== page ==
Strategies and Frameworks for Institutional Repositories and the New Support Infrastructure for Scholarly Communications. Tyler O. Walters. D-Lib Magazine.
The number of institutional repositories is increasing and increasingly they are more important for storing and sharing scholarly information. But they are becoming more than just a place to store, organize, and access content. Users now expect content that can be used in other settings and environments, reused in multiple formats, and also forums to exchanging ideas, both on and off campus. Everyone has ‘content’, not just libraries. To support these needs, content managers must be able to send/receive, store, organize, and archive content. The content must be easy to find and to use with other systems. In approaching this, libraries should follow this guiding principle: “first determine university goals and faculty needs and then develop products, services, and capabilities with these in mind.” If the repository is an indispensable part of the educational activities of the campus, it will get the support needed to survive. The success may well depend on finding creative ways for faculty and students to use the information in the repository, and a number of services and processes are mentioned. More work is need to integrate the repository into the institution.
8.6 gigapixel stitched photograph of Italian fresco revealed. Rob Galbraith. Web site. October 19, 2006.
Worth looking at: An Italian group that specializes in art restoration, preservation and high-resolution art photography, has posted an 8.6 gigapixel stitched image of an Italian fresco. The image consists of 1145 frames that were assembled into the final image of 96,679 pixels x 89,000 pixels. The methods used to assemble and crop the final image are a closely-guarded secret, since the company had to create custom tools and techniques to produce a high-resolution picture such as this.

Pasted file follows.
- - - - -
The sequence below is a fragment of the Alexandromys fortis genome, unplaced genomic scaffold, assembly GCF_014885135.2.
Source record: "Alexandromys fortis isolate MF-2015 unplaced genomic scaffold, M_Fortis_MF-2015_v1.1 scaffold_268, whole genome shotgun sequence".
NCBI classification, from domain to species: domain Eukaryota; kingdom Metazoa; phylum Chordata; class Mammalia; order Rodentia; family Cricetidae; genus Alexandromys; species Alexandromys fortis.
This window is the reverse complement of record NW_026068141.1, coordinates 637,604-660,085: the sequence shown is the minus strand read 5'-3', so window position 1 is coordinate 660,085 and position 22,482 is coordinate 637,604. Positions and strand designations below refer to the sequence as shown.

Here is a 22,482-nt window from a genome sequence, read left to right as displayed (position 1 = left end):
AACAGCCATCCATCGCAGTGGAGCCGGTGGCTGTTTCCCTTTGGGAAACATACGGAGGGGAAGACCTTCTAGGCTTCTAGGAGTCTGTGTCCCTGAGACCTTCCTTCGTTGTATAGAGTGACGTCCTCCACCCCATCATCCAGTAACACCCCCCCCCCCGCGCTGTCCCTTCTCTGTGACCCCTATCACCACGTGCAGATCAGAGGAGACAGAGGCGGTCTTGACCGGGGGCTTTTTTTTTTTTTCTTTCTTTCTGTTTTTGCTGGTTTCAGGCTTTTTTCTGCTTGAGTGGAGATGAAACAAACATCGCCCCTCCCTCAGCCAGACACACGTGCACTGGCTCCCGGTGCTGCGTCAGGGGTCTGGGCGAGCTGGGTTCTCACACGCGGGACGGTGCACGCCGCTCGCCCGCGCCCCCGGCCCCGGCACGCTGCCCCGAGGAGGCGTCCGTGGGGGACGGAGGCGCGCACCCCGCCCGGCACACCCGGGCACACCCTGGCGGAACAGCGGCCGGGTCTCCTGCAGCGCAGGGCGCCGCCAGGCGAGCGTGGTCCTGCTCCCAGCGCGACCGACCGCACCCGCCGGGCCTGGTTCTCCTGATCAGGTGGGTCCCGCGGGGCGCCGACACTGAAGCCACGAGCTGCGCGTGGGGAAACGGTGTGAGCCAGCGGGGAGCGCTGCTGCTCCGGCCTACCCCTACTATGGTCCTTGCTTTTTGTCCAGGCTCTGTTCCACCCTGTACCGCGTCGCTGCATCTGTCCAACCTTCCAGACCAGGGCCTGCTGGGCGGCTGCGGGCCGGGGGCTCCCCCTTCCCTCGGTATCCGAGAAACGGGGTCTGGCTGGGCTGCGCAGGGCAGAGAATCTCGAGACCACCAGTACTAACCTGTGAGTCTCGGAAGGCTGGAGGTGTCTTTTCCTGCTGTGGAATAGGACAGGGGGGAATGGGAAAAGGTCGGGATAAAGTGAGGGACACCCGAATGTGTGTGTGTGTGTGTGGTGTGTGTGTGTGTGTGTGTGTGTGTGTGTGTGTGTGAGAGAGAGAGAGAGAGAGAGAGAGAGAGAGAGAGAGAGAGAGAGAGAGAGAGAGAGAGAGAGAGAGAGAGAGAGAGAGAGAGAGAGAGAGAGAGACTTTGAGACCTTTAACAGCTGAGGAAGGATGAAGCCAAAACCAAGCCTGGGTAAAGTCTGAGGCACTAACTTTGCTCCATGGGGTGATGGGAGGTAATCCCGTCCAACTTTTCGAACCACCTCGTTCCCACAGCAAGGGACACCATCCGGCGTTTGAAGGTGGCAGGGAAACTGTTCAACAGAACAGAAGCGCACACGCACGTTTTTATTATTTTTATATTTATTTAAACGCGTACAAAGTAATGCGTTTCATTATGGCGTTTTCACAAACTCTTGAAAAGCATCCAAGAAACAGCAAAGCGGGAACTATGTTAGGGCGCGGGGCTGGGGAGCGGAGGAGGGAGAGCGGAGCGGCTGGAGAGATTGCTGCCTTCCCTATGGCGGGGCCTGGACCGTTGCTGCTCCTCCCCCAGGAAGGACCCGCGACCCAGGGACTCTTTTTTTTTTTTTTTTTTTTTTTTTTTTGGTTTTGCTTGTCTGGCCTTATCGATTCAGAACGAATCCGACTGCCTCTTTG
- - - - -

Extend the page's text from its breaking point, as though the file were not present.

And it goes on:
It required writing dedicated software for some tasks because this large of an image can't be generated with a 'shoot and stitch' approach.
Considering a Marketing and Communications Approach for an Institutional Repository. Heleen Gierveld. Ariadne. October 2006.
Institutional Repositories come from the an institution’s vision to collect, secure, and provide digital access to scholarly publications in a local way. These repositories have emerged mostly because several reasons, of technological innovations which allow a new way to collect a university's output, reacting to the high cost of serial publications, and a way to provide quick access to publications. While the benefits may be clear to librarians, it is unclear if they are attractive to authors. The repositories have difficulty attracting content, which is a critical factor for the success of the repository. There are several approaches and factors presented, but essentially the institutional repository is a Product, and developing and managing it is a marketing matter. It requires good communications and a good strategy, but it must also meet a need and exceed the expectations of the users.